• if you want to democratise data right now, get it to the bottom billion, you’re best off empowering key people (like librarians) to provide the latest data in a clear way. Then when literacy and tech ownership rates are high enough, we can start to do more mobile services for all.
  • if you want people to use, and continue to use, your data they need to be satisfied with the experience. So the beauty and speed of a web or phone service will be just as important as the accuracy of the data itself for convincing people to use your data.
  • if you want all people to use your data, you need to go to them, especially where poverty, illiteracy, gender inequality, small social networks or time pressures mean information is not or cannot be sought.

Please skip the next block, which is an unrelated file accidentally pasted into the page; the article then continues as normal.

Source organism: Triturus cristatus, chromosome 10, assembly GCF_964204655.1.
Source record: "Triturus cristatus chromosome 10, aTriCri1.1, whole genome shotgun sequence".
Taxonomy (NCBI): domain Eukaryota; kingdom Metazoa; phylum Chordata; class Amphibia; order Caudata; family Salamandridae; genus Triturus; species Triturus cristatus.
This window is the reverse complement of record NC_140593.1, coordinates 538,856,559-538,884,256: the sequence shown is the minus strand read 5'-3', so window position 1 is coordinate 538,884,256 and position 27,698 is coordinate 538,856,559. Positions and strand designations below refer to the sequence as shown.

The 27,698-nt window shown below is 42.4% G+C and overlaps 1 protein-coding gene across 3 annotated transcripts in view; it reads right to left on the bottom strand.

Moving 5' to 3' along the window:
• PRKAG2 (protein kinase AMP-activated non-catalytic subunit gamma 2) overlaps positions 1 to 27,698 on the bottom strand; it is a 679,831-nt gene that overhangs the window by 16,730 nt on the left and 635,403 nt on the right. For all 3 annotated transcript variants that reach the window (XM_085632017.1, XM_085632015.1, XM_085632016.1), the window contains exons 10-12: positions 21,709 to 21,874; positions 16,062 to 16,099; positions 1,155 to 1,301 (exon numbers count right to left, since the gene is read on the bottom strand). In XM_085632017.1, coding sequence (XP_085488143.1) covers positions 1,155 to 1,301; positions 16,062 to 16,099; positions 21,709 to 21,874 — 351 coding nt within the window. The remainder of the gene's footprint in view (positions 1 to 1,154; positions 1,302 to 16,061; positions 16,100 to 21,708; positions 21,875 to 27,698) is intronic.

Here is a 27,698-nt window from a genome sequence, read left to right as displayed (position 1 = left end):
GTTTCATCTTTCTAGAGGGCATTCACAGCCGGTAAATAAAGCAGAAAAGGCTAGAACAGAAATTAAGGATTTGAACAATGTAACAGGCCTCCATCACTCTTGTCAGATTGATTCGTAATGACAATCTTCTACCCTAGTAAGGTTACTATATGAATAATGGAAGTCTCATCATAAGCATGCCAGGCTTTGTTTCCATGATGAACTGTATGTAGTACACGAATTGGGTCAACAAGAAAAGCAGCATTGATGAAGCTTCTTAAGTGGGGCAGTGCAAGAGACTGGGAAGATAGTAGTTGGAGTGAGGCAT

• The vanilla ‘one-stop-shop’ won’t secure the global goals; a targeted mission to build the whole information infrastructure, including the vectors (libraries, phones or whatever) and data (open source, machine readable), as well as enhancing people’s ability to understand data (literacy and beyond), is needed.

What do you think? If I missed something, I’d love to hear about it.

Further reading

GSMA (2014) Latest insights from mFarmer services revealed in new evaluation reports by GSMA

Johnson, C.A., (2007) Social capital and the search for information: Examining the role of social capital in information seeking behavior in Mongolia

Kingiri, A., Nderitu, S. (2014) Assessment of Extension and Advisory Methods and Approaches to Reach Rural Women — Examples from Kenya

Manfre, C., Nordehn, C. (2013) MEAS Case study # 4: Exploring the Promise of Information and Communication Technologies for Women Farmers in Kenya

Mchombu, K (2012) An investigation into the information needs for poverty eradication at Greenwell Matongo in Katutura, Windhoek, in the context of the Millennium Development Goals (MDGs)

Pew Research Centre (2015) Cell Phones in Africa: Communication Lifeline


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Cover image courtesy of WRI